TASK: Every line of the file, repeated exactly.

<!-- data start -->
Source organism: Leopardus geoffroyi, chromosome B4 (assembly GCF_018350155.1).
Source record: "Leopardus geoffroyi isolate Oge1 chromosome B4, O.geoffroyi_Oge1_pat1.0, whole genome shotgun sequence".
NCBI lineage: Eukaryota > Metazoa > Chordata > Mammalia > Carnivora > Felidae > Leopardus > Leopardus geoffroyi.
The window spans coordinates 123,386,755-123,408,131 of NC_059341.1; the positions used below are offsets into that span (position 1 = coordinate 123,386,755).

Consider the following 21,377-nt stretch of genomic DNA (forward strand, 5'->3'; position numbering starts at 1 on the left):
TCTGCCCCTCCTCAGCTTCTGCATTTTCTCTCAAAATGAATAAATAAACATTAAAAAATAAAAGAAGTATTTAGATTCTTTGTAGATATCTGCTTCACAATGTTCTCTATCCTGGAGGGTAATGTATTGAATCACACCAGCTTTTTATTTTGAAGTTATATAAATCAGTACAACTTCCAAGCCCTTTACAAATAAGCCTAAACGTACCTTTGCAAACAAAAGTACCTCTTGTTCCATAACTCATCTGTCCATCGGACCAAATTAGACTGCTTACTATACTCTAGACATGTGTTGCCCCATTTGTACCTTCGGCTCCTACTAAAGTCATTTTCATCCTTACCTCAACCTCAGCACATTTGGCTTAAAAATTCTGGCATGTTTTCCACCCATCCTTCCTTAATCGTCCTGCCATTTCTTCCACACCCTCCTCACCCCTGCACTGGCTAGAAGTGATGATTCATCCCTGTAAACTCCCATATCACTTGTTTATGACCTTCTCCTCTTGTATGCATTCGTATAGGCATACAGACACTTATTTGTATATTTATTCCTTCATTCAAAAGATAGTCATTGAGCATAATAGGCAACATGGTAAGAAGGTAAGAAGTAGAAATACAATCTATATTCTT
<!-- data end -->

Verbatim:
Source organism: Leopardus geoffroyi, chromosome B4 (assembly GCF_018350155.1).
Source record: "Leopardus geoffroyi isolate Oge1 chromosome B4, O.geoffroyi_Oge1_pat1.0, whole genome shotgun sequence".
NCBI lineage: Eukaryota > Metazoa > Chordata > Mammalia > Carnivora > Felidae > Leopardus > Leopardus geoffroyi.
The window spans coordinates 123,386,755-123,408,131 of NC_059341.1; the positions used below are offsets into that span (position 1 = coordinate 123,386,755).

Consider the following 21,377-nt stretch of genomic DNA (forward strand, 5'->3'; position numbering starts at 1 on the left):
TCTGCCCCTCCTCAGCTTCTGCATTTTCTCTCAAAATGAATAAATAAACATTAAAAAATAAAAGAAGTATTTAGATTCTTTGTAGATATCTGCTTCACAATGTTCTCTATCCTGGAGGGTAATGTATTGAATCACACCAGCTTTTTATTTTGAAGTTATATAAATCAGTACAACTTCCAAGCCCTTTACAAATAAGCCTAAACGTACCTTTGCAAACAAAAGTACCTCTTGTTCCATAACTCATCTGTCCATCGGACCAAATTAGACTGCTTACTATACTCTAGACATGTGTTGCCCCATTTGTACCTTCGGCTCCTACTAAAGTCATTTTCATCCTTACCTCAACCTCAGCACATTTGGCTTAAAAATTCTGGCATGTTTTCCACCCATCCTTCCTTAATCGTCCTGCCATTTCTTCCACACCCTCCTCACCCCTGCACTGGCTAGAAGTGATGATTCATCCCTGTAAACTCCCATATCACTTGTTTATGACCTTCTCCTCTTGTATGCATTCGTATAGGCATACAGACACTTATTTGTATATTTATTCCTTCATTCAAAAGATAGTCATTGAGCATAATAGGCAACATGGTAAGAAGGTAAGAAGTAGAAATACAATCTATATTCTT